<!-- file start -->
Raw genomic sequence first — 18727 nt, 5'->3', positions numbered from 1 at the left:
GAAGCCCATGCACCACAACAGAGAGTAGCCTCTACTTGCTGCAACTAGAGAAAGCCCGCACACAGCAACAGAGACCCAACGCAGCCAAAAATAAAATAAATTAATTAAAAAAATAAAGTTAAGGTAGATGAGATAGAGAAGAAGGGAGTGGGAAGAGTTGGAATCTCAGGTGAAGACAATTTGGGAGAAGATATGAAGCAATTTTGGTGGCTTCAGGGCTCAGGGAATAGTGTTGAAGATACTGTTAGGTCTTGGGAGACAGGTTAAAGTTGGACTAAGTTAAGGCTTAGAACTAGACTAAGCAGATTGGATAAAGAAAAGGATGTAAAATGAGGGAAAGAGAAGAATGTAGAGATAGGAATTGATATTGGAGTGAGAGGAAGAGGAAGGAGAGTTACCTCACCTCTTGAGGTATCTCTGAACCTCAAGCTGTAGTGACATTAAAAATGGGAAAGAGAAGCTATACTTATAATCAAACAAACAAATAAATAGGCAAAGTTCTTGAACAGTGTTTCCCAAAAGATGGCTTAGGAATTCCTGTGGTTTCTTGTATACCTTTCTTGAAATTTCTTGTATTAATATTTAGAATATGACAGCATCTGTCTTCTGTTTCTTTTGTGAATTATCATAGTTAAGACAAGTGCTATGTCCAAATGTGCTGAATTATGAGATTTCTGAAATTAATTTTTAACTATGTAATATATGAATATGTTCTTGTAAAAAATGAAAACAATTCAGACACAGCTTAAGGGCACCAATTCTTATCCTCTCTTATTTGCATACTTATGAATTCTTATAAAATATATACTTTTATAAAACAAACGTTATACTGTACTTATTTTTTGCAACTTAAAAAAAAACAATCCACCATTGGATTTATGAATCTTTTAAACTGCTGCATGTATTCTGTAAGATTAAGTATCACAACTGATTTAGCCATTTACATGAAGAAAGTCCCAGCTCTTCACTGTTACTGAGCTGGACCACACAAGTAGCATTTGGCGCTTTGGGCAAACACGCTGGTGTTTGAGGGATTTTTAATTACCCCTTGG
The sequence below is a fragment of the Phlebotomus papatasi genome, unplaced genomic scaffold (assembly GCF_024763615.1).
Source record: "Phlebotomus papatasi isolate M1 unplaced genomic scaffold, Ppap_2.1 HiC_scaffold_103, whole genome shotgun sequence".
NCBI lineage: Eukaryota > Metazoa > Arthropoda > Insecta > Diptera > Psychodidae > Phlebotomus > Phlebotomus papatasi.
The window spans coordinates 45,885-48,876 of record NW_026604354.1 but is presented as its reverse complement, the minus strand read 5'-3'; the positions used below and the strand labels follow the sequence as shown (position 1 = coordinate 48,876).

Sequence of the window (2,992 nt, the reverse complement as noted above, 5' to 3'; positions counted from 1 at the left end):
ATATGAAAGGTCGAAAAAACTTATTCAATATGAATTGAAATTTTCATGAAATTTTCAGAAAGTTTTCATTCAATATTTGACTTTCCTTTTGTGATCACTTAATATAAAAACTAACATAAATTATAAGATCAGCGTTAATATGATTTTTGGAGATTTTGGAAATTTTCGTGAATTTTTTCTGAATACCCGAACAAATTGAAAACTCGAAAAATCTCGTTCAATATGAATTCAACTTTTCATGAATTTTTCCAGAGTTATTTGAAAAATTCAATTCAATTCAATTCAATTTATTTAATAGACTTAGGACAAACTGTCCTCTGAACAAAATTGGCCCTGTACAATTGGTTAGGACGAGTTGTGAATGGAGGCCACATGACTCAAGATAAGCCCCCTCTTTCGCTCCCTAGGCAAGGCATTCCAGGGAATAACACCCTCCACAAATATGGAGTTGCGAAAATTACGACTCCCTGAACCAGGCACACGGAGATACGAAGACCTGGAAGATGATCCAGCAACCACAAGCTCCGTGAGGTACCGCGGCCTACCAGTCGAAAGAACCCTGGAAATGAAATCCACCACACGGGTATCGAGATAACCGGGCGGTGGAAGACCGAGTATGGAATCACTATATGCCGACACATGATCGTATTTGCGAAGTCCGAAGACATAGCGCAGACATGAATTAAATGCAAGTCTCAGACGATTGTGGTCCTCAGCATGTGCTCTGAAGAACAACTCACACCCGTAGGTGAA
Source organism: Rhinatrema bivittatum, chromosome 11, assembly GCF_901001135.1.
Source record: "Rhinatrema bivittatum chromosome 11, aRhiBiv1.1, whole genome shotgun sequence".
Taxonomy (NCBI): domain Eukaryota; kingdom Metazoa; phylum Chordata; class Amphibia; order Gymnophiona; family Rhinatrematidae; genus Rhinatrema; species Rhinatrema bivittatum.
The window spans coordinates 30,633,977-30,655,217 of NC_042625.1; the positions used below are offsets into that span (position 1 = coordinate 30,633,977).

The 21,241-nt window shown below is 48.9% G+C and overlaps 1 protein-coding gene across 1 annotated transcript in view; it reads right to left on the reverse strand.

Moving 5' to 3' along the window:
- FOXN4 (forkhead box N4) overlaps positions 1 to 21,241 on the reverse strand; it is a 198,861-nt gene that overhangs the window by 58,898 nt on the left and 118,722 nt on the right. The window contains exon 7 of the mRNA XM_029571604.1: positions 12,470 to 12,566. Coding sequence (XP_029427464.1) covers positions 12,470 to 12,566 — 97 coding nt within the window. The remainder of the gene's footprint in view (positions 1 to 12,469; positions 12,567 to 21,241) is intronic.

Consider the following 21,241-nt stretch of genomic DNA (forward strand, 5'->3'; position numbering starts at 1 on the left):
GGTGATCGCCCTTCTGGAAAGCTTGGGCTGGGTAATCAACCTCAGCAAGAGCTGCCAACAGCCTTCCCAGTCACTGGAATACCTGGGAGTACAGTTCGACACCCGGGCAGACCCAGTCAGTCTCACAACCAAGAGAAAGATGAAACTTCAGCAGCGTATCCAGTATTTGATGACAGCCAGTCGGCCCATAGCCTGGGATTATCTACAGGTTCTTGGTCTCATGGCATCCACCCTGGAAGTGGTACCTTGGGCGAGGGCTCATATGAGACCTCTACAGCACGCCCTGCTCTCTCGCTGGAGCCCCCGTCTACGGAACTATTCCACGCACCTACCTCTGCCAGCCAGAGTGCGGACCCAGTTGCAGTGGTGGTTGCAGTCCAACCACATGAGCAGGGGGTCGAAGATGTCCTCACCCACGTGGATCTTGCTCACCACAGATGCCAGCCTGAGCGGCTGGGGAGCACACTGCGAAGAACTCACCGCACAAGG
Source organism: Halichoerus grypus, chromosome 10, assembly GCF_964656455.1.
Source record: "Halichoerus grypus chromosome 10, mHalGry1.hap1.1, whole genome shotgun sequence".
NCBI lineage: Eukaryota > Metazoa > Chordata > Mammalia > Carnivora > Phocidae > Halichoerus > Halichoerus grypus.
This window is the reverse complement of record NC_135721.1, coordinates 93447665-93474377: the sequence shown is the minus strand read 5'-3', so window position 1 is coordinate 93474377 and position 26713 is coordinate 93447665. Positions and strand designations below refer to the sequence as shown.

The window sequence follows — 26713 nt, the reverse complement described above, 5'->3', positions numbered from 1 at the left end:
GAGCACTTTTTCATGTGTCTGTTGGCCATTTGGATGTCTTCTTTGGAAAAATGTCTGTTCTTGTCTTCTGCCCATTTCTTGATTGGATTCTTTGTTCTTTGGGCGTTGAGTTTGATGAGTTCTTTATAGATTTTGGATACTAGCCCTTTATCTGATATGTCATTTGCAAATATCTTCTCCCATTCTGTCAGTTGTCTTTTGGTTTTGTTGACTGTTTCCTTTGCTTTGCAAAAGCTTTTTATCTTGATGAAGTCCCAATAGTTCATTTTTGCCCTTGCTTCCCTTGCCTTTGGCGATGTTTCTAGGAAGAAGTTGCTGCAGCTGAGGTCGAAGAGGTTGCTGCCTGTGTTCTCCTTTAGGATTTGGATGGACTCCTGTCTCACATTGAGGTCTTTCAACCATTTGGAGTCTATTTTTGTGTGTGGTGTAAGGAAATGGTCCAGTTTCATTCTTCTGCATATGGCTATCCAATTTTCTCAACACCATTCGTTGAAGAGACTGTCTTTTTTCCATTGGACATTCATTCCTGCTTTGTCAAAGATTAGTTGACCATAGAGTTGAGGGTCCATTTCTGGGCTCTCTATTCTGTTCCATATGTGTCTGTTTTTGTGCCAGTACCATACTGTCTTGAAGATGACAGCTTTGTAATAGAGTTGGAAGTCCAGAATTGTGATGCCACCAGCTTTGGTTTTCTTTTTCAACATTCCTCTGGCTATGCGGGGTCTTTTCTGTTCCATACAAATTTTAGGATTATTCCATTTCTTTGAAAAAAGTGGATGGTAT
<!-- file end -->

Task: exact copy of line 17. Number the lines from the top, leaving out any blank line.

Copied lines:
GGTGATCGCCCTTCTGGAAAGCTTGGGCTGGGTAATCAACCTCAGCAAGAGCTGCCAACAGCCTTCCCAGTCACTGGAATACCTGGGAGTACAGTTCGACACCCGGGCAGACCCAGTCAGTCTCACAACCAAGAGAAAGATGAAACTTCAGCAGCGTATCCAGTATTTGATGACAGCCAGTCGGCCCATAGCCTGGGATTATCTACAGGTTCTTGGTCTCATGGCATCCACCCTGGAAGTGGTACCTTGGGCGAGGGCTCATATGAGACCTCTACAGCACGCCCTGCTCTCTCGCTGGAGCCCCCGTCTACGGAACTATTCCACGCACCTACCTCTGCCAGCCAGAGTGCGGACCCAGTTGCAGTGGTGGTTGCAGTCCAACCACATGAGCAGGGGGTCGAAGATGTCCTCACCCACGTGGATCTTGCTCACCACAGATGCCAGCCTGAGCGGCTGGGGAGCACACTGCGAAGAACTCACCGCACAAGG